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Shakespeare's Macbeth Shakespeare As Both A Feminist Supporter & Oppressor

816 words - 3 pages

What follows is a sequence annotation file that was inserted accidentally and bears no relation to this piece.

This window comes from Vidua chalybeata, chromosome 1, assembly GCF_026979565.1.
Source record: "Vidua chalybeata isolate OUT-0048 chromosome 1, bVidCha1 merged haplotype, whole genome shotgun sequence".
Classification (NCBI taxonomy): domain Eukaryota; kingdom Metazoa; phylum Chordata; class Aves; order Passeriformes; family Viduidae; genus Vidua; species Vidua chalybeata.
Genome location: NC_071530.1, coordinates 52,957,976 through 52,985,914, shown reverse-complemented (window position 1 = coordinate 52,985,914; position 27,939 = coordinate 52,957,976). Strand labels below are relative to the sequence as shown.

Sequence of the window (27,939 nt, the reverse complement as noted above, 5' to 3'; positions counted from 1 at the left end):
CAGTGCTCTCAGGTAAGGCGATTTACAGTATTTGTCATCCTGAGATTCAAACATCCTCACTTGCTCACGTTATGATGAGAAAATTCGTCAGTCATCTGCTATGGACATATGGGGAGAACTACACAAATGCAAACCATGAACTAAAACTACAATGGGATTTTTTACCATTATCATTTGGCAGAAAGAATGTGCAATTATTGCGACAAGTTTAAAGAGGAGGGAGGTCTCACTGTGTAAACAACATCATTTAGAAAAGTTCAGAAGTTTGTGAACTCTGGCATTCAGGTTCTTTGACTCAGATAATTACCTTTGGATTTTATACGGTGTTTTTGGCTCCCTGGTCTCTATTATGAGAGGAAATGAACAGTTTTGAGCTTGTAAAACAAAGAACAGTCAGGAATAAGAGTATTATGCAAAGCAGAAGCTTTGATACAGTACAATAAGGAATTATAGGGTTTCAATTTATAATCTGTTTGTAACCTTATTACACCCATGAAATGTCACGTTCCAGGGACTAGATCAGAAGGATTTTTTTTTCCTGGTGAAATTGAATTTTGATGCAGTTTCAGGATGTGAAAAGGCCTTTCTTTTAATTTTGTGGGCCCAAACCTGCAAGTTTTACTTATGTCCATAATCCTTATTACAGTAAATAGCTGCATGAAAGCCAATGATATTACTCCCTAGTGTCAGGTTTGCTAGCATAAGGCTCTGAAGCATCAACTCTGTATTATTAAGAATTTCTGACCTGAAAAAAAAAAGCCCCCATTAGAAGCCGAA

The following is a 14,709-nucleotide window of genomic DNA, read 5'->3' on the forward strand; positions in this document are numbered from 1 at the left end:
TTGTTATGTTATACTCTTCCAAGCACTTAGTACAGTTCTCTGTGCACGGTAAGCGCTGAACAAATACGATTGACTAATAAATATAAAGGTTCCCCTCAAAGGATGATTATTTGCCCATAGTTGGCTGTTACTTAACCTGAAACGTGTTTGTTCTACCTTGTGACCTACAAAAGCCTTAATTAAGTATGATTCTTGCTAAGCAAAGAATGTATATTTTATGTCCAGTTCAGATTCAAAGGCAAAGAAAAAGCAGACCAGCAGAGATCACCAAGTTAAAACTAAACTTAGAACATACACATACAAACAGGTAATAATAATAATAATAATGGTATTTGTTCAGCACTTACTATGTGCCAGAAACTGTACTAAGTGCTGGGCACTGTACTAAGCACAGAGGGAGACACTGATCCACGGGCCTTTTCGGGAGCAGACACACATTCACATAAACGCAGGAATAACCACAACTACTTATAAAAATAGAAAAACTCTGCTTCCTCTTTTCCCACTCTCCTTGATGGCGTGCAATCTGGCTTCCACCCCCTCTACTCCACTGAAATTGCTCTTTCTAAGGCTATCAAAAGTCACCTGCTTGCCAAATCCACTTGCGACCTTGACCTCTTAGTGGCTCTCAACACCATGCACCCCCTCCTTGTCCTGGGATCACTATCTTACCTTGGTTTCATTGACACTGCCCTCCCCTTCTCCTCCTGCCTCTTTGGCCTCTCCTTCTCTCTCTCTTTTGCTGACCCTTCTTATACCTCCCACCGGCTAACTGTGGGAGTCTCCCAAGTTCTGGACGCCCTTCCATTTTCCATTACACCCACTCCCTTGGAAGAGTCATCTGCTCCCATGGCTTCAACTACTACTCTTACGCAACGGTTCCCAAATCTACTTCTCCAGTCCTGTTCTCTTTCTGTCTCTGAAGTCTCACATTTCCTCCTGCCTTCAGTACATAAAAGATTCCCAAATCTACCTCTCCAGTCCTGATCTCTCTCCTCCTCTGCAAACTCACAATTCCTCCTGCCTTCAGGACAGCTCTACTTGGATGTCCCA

Throughout history, there have been several instances in which a woman's splendor and wit have corrupted man in order to do their own bidding. Even from the dawn of man, women has manipulated her male counterpart, as shown by the story of Adam and Eve. In the Garden of Eden, there was a forbidden tree in which nobody was supposed to pick the fruit from. Despite the fact that there were a multitude of other trees which were just as satisfying, Eve felt a temptation to pick this one tree's fruit to eat. After eating the forbidden fruit, she enticed Adam to eat the fruit, who reluctantly did so in order to please his companion. With this horrible act, mankind was cursed to a life of suffering and sin, as opposed to a world of happiness and bliss. It was Eve, a woman, who corrupted Adam into eating the forbidden fruit and dooming all of mankind. However, what would have happened if Adam would have resisted Eve's temptations? Would the world today be completely rid of the sin the Eve has brought upon us? Despite this, all of the blame cannot be placed on Eve alone, for although she was the one who tempted Adam, it was also Adam who was too weak to resist this enticement. Shakespeare's tragic play, Macbeth, thus intriguingly explores these aspects of our lives, for throughout his work, he seems to express typical feminine stereotypes and how they can corrupt men. William Shakespeare lived in a time in which women's rights had not yet been thoroughly introduced. Consequently, his texts are full of such feminine stereotypes as them being weak, submissive, and soft. However, couldn't it be possible that William Shakespeare, by acknowledging these stereotypes, was actually expressing their falsehood? For example, in his most enticing work, Macbeth, he expresses Lady Macbeth, a woman, as naturally a "fair and noble hostess (1.6.28)." However, soon he begins to acknowledge her cunning and wit. Intriguingly, he even acknowledges that she is capable of "masculine" qualities, such as "direst cruelty" and "nature's mischief (1.5.45)." She begins to express these so-called "masculine" qualities after she feels the need to "unsex me here (1.5.43)," implying that she is being "unsexed" into a man. Later on in the text, Lady Macbeth becomes even crueler, prompting the murder of King Duncan. Just...

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